HOUSTON -- Some new laws are making a difference, but they're not stopping an illegal practice called doctor shopping, which is users and sellers of prescription drugs literally going from one clinic to another to obtain enormous amounts of pills.

The abuse of pharmaceutical drugs has become an epidemic in Houston. Narcotics investigators say, despite all the news coverage about the illegal activity, the problem has become so widespread that they are now seeing addicts as young as 13. Hundreds of people a year are dying.

Anita Goodman said her son died of an accidental overdose at age 31.

He wanted to be able to quit, but he couldn't, she said.

Goodman said her son, Aaron, wrote letters asking for help.

To explain why this has become an epidemic is simple: It all boils down to money.

Unethical pain management clinics can make anywhere from$4,000-5,000 a day prescribing drugs.

An owner with three clinics can easily gross $75,000 a week, all of it in cash.

Goodman and dozens of police agencies have been pushing state lawmakers for help.

Last year, a new law finally went into effect that they say is a step in the right direction.

What we decided to do was regulate what a pain clinic is, said State Rep. Garnett Coleman.

Texas now requires a clinic to be owned by a doctor, who also must spend at least a third of his or her time there.

But a huge problem still lingers.

There are currently no state laws prohibiting doctor shopping. That is why criminals from other states such as Louisiana, Mississippi and Alabama are coming here to do business.

Because other states have doctor-shopping laws where you just can't prostitute your illness and go from doctor to doctor and get the same prescription drugs, said John Kowal, an undercover narcotics investigator with the Houston Police Department.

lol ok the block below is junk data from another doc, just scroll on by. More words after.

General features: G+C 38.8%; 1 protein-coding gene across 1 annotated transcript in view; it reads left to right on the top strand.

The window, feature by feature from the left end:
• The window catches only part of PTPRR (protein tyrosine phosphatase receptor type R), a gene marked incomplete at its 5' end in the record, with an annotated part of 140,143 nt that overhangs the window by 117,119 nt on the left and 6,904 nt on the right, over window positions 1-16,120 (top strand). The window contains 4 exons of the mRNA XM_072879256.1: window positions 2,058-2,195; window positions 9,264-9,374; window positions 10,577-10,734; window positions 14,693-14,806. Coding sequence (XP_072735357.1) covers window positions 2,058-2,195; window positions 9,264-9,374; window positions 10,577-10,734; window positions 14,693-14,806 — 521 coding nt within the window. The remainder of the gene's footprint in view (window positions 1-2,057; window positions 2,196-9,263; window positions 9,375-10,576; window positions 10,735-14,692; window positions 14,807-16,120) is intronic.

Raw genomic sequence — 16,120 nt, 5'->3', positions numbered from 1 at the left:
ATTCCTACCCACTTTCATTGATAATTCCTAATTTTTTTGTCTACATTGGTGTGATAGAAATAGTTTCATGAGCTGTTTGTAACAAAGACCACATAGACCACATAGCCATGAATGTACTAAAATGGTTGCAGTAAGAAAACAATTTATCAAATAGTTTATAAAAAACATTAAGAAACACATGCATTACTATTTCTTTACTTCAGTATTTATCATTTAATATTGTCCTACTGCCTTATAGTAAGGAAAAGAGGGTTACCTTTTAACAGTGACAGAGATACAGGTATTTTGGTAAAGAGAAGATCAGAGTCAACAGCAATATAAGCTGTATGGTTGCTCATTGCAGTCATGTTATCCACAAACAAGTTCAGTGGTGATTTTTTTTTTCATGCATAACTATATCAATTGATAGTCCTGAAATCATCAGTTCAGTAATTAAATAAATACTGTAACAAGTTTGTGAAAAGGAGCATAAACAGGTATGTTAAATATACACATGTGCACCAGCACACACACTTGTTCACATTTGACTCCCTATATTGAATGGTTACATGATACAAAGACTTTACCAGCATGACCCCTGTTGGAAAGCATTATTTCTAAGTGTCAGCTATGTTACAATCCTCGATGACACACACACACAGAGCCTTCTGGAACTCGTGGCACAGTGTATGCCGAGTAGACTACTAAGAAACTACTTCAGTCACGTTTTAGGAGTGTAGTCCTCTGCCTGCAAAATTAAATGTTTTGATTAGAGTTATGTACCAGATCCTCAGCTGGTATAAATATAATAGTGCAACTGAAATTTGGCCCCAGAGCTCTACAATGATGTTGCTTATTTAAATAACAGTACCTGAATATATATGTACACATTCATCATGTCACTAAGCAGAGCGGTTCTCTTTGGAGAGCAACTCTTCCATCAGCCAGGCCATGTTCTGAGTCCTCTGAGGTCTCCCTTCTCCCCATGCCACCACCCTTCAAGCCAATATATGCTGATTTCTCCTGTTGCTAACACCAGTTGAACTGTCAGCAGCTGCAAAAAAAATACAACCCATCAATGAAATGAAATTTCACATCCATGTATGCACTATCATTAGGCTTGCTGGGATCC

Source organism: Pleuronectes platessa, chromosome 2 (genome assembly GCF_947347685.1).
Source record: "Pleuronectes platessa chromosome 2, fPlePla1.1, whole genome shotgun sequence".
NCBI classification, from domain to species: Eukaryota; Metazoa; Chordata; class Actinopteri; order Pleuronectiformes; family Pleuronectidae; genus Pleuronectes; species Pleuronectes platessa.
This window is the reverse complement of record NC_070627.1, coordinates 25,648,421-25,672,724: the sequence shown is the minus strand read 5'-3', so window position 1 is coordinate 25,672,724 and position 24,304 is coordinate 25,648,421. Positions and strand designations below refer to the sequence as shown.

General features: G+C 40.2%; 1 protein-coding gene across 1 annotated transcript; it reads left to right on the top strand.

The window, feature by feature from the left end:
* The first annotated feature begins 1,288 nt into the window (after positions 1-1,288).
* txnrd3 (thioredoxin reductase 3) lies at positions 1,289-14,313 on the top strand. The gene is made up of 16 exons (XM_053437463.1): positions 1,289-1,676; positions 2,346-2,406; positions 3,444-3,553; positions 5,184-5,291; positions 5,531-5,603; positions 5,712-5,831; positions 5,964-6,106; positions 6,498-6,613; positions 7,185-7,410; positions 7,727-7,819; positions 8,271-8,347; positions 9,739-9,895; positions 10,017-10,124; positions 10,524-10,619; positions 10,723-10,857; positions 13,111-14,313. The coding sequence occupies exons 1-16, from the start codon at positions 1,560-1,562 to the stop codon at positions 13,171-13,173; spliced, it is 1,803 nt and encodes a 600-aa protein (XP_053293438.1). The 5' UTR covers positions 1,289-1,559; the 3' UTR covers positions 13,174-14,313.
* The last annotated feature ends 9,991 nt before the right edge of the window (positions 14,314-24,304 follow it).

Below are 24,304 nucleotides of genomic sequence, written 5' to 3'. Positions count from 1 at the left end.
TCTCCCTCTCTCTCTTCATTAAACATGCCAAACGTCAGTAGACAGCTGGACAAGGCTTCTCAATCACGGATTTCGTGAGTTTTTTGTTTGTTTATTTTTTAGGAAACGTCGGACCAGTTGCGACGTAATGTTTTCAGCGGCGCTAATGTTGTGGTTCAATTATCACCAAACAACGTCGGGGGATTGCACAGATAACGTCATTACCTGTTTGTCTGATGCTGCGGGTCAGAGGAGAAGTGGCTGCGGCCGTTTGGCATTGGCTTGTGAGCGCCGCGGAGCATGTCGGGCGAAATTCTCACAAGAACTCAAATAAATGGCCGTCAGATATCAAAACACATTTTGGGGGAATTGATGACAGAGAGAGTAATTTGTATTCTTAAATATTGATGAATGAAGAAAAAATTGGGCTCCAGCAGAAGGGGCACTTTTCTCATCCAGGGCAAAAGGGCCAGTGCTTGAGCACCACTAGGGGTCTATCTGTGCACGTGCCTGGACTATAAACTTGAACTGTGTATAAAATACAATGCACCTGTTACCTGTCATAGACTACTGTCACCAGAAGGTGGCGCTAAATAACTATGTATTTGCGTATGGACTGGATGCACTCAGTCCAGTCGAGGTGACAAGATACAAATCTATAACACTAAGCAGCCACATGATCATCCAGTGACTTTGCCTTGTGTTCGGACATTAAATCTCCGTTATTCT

For every one person you see going into the hospital for cocaine, heroin, meth addiction or overdose, you will see two for prescription drugs, he said.

The numbers are hard to avoid, said State Sen. Tommy Williams.

We actually drafted a bill and passed it out of the senate to deal with doctor shopping last session, and it died in the house during the meltdown at the end of the session, he said.

Williams has re-filed the bill this year and is confident it will pass.

And then we are going to update our secure website and have more real-time data about who's receiving these prescriptions, he said.

Kowal said Shanta Beasley is accused of recruiting people to doctor shop, and that she was allegedly caught with all the pills a few weeks ago.

Three or 4, maybe 5 people in groups and take them to the clinics and then take them to the pharmacies that they are directed to to get those drugs, Kowal said.

Police said Beasley paid her recruits for their work and made her living selling the pills, many to addicts.

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